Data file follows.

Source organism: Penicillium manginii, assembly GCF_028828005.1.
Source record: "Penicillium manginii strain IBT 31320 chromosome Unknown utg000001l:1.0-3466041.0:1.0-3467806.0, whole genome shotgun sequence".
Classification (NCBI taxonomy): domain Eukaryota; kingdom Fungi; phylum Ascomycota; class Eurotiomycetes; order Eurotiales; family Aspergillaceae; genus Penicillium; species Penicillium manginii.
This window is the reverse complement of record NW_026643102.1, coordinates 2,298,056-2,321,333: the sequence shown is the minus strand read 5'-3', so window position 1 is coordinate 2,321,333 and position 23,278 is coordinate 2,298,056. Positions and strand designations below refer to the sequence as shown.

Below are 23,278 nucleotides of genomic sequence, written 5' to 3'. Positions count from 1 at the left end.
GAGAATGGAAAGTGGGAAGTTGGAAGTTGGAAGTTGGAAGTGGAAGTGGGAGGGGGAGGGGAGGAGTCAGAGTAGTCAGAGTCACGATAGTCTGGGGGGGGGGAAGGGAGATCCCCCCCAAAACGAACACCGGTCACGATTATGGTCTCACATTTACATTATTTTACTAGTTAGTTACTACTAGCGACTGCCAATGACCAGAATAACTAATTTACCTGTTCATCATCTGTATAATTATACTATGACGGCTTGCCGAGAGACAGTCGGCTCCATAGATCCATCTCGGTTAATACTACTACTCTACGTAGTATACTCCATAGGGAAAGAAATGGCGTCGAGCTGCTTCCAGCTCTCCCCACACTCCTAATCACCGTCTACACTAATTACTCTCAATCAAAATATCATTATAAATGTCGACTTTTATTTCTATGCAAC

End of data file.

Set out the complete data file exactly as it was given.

Source organism: Penicillium manginii, assembly GCF_028828005.1.
Source record: "Penicillium manginii strain IBT 31320 chromosome Unknown utg000001l:1.0-3466041.0:1.0-3467806.0, whole genome shotgun sequence".
Classification (NCBI taxonomy): domain Eukaryota; kingdom Fungi; phylum Ascomycota; class Eurotiomycetes; order Eurotiales; family Aspergillaceae; genus Penicillium; species Penicillium manginii.
This window is the reverse complement of record NW_026643102.1, coordinates 2,298,056-2,321,333: the sequence shown is the minus strand read 5'-3', so window position 1 is coordinate 2,321,333 and position 23,278 is coordinate 2,298,056. Positions and strand designations below refer to the sequence as shown.

Below are 23,278 nucleotides of genomic sequence, written 5' to 3'. Positions count from 1 at the left end.
GAGAATGGAAAGTGGGAAGTTGGAAGTTGGAAGTTGGAAGTGGAAGTGGGAGGGGGAGGGGAGGAGTCAGAGTAGTCAGAGTCACGATAGTCTGGGGGGGGGGAAGGGAGATCCCCCCCAAAACGAACACCGGTCACGATTATGGTCTCACATTTACATTATTTTACTAGTTAGTTACTACTAGCGACTGCCAATGACCAGAATAACTAATTTACCTGTTCATCATCTGTATAATTATACTATGACGGCTTGCCGAGAGACAGTCGGCTCCATAGATCCATCTCGGTTAATACTACTACTCTACGTAGTATACTCCATAGGGAAAGAAATGGCGTCGAGCTGCTTCCAGCTCTCCCCACACTCCTAATCACCGTCTACACTAATTACTCTCAATCAAAATATCATTATAAATGTCGACTTTTATTTCTATGCAAC